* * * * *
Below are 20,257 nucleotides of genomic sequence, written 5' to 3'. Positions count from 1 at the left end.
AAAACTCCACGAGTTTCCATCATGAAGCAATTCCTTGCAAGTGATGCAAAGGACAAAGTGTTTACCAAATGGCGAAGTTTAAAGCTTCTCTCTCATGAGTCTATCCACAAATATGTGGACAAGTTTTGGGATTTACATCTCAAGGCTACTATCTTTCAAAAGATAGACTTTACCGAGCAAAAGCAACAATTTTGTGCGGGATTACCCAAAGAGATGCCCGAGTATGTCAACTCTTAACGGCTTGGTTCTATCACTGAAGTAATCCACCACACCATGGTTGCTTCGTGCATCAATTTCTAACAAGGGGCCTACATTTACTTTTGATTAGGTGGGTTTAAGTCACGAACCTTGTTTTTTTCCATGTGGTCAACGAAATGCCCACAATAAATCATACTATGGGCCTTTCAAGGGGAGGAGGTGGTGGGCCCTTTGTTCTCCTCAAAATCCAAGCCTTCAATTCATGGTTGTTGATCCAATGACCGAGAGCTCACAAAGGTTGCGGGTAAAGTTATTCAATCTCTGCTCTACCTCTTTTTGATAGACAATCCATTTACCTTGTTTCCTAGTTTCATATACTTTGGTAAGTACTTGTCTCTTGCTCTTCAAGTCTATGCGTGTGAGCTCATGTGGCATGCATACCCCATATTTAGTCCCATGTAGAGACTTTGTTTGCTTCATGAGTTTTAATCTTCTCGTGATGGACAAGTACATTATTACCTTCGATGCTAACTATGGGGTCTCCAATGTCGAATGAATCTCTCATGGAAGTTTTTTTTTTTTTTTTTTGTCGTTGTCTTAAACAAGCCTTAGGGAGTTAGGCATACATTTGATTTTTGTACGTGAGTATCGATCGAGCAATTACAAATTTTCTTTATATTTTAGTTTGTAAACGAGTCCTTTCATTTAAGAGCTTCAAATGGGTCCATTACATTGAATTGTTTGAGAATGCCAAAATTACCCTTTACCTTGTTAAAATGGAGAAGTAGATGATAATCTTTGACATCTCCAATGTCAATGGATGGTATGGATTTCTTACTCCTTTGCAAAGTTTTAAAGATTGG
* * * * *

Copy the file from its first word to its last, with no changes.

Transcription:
Below are 20,257 nucleotides of genomic sequence, written 5' to 3'. Positions count from 1 at the left end.
AAAACTCCACGAGTTTCCATCATGAAGCAATTCCTTGCAAGTGATGCAAAGGACAAAGTGTTTACCAAATGGCGAAGTTTAAAGCTTCTCTCTCATGAGTCTATCCACAAATATGTGGACAAGTTTTGGGATTTACATCTCAAGGCTACTATCTTTCAAAAGATAGACTTTACCGAGCAAAAGCAACAATTTTGTGCGGGATTACCCAAAGAGATGCCCGAGTATGTCAACTCTTAACGGCTTGGTTCTATCACTGAAGTAATCCACCACACCATGGTTGCTTCGTGCATCAATTTCTAACAAGGGGCCTACATTTACTTTTGATTAGGTGGGTTTAAGTCACGAACCTTGTTTTTTTCCATGTGGTCAACGAAATGCCCACAATAAATCATACTATGGGCCTTTCAAGGGGAGGAGGTGGTGGGCCCTTTGTTCTCCTCAAAATCCAAGCCTTCAATTCATGGTTGTTGATCCAATGACCGAGAGCTCACAAAGGTTGCGGGTAAAGTTATTCAATCTCTGCTCTACCTCTTTTTGATAGACAATCCATTTACCTTGTTTCCTAGTTTCATATACTTTGGTAAGTACTTGTCTCTTGCTCTTCAAGTCTATGCGTGTGAGCTCATGTGGCATGCATACCCCATATTTAGTCCCATGTAGAGACTTTGTTTGCTTCATGAGTTTTAATCTTCTCGTGATGGACAAGTACATTATTACCTTCGATGCTAACTATGGGGTCTCCAATGTCGAATGAATCTCTCATGGAAGTTTTTTTTTTTTTTTTTTGTCGTTGTCTTAAACAAGCCTTAGGGAGTTAGGCATACATTTGATTTTTGTACGTGAGTATCGATCGAGCAATTACAAATTTTCTTTATATTTTAGTTTGTAAACGAGTCCTTTCATTTAAGAGCTTCAAATGGGTCCATTACATTGAATTGTTTGAGAATGCCAAAATTACCCTTTACCTTGTTAAAATGGAGAAGTAGATGATAATCTTTGACATCTCCAATGTCAATGGATGGTATGGATTTCTTACTCCTTTGCAAAGTTTTAAAGATTGG